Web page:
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Population Games and Rorschach Tests September 6, 2011

Author: Beach Combing | in : Ancient, Medieval , trackback

Beachcombing had some fun the other day writing about ancient history and population estimates. Last night reading in the ‘wee hours’ he came across another lovely example of this: the insane modern debate about the population of Roman Britain.

Now post-war estimates for the population of Roman Britain  have gone as low as 200,000 and as high as 5,000,000. Estimates for the Anglo-Saxon invaders who were invited or/and fought their way into Britain c. 400 have ranged, meanwhile, from as few as 10,000 to as many as 1,500,000.

The casual reader may be struck or even surprised at the range of numbers offered here and it is a bewilderment that Beachcombing shares particularly given that there are no census returns and virtually no documentation from the period. But then attempts have been made to ‘scientise’ these numbers by comparing the numbers involved to tribes in modern Yemen (really) or even, Beach loves this, by counting bodies in Romano-British cemeteries.

Forget the statistical voodoo though. An eleventh-century work, Domesday Book remains our first real evidence for fifth-century population: and this is perhaps another way of saying that we have no evidence at all.

Domesday is, in itself, a sobering reminder of the absurdity of scholars arguing over this or that number for fifth-century Britain. Historians of Norman England using the Domesday census, even with written records before them, still argue about numbers: two or four million represent the extremes.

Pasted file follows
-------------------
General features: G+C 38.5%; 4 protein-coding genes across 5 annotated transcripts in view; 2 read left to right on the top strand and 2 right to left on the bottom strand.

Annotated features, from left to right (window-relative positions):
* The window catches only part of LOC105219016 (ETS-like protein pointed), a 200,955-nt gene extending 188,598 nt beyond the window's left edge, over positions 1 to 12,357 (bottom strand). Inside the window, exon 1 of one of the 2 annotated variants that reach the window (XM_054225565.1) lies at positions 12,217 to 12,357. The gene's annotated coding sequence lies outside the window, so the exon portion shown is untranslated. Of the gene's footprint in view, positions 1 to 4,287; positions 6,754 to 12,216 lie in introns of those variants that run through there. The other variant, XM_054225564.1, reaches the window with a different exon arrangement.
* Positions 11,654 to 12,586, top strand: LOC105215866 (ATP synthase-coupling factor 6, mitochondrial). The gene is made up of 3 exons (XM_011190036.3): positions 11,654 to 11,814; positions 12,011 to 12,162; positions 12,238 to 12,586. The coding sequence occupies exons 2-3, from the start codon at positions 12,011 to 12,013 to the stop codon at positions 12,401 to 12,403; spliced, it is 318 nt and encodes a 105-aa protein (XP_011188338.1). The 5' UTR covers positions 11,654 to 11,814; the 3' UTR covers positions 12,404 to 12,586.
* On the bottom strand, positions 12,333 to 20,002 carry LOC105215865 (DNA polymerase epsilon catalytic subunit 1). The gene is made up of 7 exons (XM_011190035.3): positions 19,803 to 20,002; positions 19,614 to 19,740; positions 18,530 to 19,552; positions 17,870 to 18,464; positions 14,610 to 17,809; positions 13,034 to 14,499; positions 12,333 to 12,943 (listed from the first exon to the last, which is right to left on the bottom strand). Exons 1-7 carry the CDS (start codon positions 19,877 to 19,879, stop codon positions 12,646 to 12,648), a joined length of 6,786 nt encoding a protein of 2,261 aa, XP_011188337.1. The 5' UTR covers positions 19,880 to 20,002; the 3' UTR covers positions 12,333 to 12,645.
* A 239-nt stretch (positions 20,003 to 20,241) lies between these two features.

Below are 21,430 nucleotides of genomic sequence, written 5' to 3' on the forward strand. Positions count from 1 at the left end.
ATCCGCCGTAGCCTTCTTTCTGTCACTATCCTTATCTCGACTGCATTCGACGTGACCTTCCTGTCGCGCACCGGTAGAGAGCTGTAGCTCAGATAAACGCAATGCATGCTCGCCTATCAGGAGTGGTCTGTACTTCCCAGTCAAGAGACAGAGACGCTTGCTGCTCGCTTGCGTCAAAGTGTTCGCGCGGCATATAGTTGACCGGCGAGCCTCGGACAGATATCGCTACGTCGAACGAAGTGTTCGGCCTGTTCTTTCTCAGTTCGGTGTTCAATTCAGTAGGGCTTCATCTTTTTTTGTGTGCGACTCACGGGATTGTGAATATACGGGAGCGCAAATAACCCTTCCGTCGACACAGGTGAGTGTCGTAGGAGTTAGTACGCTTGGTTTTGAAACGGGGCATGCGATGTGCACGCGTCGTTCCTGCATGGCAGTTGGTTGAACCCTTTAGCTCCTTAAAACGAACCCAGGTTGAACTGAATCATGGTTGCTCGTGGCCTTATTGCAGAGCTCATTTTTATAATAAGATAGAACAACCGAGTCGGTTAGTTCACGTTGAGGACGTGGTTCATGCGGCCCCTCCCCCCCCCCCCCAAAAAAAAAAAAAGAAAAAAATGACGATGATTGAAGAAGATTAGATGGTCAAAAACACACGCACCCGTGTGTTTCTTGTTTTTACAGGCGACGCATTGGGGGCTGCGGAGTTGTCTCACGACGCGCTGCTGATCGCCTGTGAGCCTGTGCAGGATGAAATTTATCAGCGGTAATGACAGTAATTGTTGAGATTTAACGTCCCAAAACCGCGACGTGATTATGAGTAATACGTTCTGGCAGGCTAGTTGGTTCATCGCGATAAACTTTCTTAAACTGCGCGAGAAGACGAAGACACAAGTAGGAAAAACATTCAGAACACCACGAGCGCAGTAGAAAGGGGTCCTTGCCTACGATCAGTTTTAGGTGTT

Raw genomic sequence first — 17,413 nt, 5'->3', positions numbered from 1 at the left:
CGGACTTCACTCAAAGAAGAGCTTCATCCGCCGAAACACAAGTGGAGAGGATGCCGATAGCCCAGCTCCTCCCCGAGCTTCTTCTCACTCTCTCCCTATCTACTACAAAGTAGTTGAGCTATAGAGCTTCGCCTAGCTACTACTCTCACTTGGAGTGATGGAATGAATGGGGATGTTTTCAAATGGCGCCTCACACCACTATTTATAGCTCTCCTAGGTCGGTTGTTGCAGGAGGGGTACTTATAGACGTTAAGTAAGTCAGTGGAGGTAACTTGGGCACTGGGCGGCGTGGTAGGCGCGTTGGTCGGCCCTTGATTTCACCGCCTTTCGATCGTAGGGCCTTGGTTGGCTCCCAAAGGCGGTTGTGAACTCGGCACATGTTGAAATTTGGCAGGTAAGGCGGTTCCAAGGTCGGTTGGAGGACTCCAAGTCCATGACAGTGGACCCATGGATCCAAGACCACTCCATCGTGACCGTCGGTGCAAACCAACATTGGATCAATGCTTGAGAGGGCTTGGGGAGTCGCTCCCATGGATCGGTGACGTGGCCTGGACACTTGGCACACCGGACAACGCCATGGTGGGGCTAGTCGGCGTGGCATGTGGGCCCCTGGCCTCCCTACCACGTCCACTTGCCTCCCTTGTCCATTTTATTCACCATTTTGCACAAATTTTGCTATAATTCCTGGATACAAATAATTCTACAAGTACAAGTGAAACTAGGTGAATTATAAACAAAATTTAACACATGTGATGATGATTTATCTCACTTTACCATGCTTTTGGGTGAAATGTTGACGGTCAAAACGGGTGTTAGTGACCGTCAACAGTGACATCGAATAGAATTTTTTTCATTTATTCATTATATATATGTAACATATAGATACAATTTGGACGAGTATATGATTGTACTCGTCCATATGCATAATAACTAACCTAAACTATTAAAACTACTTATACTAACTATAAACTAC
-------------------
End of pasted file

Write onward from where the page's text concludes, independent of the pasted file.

Population estimates for fifth-century Britain, for either the British or the Anglo-Saxons are, instead, a matter of archaeological guess-work. Admittedly the temptation to put some kind of a number down is great. But when this temptation comes one need only think of the Romano-British city of Silchester where population estimates have ranged over the years from 300-7500. Silchester (Calleva to friends) is our best excavated Romano-British city, and if numbers for a delimited unit like this range over 1000% is it not optimistic for historians to talk of getting within 200% for a national estimate?

And yet the ritual population game continues. A young archaeologist on the make discovers that population density was higher or lower in the fifth century in a Yorkshire valley (or at least in the ten square metres of that valley he excavates), and so the numbers are bumped up or bumped down by twenty percent.

However, as the original numbers are sheer fantasy this exercise proves nothing. It would be more meaningful to say ‘Smith estimated H in 1890, this was adapted by Freeman to M after the Great War and then Darke suggested, on the basis of his work on the Downs, Q: personally I’d like to scale our estimates back to G’.

Classicists don’t, like disturbed children, do Rorschach tests, they guess at the population of Roman provinces. And their estimates reveal their dirtiest secrets. Looking over the numbers, for example, given for Anglo-Saxon invaders it is striking that those who believe the Anglo-Saxons were largely peaceful ‘long-haired tourists who just occasionally beat up the locals’ keep the numbers of that rabid rabble (Beachcombing’s ancestors) as low as possible.

Here’s hoping that Genetics will come riding in on a white charger.

Any other mad historical estimates from historians, Beachcombing needs to know! drbeachcombing AT yahoo DOT com